There was a time when, if you wanted to open a Word document, you were pretty much out of luck if you didn’t have the Microsoft Word application installed on your computer. Even then, a Word document created on a Windows computer wouldn’t open on a Mac, and vice versa. Word documents were barely interoperable with different word-processing applications or operating systems. That’s because the way Word encoded text was highly specific—and proprietary.

Nowadays, Word is more interoperable than it used to be. Word documents can be opened on all major operating systems and in more than one software application. And if you create your documents using free and open source software such as LibreOffice, your documents can be readily used by someone using Word.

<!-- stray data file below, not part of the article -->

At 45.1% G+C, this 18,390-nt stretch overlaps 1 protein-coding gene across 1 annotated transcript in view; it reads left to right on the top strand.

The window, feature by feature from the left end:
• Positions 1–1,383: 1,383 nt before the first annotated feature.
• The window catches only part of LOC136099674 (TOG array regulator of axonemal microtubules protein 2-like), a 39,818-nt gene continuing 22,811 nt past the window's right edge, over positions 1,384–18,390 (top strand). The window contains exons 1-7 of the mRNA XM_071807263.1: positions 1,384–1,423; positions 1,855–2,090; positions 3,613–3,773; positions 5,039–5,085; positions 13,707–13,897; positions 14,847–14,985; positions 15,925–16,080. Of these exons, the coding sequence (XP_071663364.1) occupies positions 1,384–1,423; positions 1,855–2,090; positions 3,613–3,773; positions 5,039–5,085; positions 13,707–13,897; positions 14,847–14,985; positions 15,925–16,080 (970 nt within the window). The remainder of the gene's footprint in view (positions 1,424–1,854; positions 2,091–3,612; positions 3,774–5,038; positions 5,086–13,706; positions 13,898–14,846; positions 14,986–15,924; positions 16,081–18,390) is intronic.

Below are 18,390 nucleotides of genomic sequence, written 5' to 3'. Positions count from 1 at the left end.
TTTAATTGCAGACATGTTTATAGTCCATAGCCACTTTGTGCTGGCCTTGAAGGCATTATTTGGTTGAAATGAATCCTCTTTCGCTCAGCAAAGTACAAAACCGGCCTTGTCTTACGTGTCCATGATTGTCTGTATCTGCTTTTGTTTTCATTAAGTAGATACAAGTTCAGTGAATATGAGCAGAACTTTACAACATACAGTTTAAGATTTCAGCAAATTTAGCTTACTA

But there are still significant limits to the interoperabilty of Word and other word-processed documents, as you may have discovered for yourself if you’ve ever tried to copy and paste text content from a Word document or a Google doc into, say, a web form or the editor for a website content management system such as WordPress and found yourself dealing with strange characters and unexpected line breaks.

Plain text, by contrast, is highly interoperable across operating systems, software applications, and platforms, as we’ll shortly have occasion to see.